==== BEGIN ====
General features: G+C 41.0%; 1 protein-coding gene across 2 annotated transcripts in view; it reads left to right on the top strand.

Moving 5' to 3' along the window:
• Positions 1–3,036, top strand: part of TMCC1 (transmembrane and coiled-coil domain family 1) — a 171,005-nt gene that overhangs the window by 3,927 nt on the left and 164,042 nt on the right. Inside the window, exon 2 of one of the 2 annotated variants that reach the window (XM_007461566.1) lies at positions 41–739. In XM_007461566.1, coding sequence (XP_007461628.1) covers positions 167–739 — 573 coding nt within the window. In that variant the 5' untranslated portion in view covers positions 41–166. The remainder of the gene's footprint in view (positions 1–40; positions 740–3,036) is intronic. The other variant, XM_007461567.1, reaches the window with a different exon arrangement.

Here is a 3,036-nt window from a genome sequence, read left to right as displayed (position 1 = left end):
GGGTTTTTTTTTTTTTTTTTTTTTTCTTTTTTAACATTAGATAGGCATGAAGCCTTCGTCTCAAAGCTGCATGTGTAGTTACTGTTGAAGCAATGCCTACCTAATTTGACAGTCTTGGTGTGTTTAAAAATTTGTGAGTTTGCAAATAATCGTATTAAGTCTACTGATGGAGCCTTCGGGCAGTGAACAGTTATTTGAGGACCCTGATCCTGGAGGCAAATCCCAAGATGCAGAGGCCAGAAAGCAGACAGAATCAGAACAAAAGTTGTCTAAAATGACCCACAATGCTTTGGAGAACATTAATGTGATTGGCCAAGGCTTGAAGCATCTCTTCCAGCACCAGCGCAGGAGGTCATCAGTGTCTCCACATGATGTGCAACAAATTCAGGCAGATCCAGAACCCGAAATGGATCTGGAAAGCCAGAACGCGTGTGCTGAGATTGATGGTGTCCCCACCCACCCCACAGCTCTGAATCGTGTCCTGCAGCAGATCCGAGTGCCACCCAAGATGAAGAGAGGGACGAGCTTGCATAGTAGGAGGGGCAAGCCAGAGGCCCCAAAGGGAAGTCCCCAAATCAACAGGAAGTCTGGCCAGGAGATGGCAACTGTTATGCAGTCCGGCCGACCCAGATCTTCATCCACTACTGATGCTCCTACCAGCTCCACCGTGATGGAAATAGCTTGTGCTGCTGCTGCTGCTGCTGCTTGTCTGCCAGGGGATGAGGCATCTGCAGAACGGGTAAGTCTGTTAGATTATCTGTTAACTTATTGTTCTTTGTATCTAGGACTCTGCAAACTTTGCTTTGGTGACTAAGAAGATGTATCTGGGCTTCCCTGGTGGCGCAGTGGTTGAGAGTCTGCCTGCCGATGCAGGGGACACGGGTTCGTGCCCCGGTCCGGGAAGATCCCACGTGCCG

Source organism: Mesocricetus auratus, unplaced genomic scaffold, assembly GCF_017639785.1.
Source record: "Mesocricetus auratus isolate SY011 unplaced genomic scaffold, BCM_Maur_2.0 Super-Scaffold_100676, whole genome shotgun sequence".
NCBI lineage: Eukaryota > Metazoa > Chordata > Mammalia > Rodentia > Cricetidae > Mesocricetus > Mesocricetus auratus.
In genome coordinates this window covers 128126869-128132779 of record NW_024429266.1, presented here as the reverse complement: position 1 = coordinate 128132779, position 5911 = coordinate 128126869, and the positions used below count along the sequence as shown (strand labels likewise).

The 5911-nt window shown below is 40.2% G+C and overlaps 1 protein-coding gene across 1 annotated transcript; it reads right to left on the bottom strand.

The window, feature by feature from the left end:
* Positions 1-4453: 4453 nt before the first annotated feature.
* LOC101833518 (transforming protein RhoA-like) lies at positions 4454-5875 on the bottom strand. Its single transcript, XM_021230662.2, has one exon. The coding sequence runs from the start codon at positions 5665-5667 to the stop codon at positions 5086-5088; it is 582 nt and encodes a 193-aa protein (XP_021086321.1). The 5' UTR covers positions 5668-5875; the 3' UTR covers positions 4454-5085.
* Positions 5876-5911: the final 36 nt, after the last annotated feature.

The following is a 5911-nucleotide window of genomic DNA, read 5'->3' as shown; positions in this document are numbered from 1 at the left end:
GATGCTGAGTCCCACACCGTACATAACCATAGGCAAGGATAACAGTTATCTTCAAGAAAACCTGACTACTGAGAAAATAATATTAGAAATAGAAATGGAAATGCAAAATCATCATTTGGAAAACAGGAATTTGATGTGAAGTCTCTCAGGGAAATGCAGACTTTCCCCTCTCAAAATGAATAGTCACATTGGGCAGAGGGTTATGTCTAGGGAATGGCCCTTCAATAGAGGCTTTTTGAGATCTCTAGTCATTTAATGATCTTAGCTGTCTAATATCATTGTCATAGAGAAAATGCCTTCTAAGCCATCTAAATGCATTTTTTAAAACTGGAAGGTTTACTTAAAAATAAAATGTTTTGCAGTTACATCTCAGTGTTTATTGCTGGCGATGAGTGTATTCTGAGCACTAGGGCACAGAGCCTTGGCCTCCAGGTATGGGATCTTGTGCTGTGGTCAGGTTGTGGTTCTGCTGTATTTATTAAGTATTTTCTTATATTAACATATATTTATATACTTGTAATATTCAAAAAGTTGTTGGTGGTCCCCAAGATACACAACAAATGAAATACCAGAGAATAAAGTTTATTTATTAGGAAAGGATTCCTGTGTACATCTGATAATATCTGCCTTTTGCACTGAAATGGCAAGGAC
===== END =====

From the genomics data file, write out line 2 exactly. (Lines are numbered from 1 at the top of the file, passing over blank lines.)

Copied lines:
Moving 5' to 3' along the window: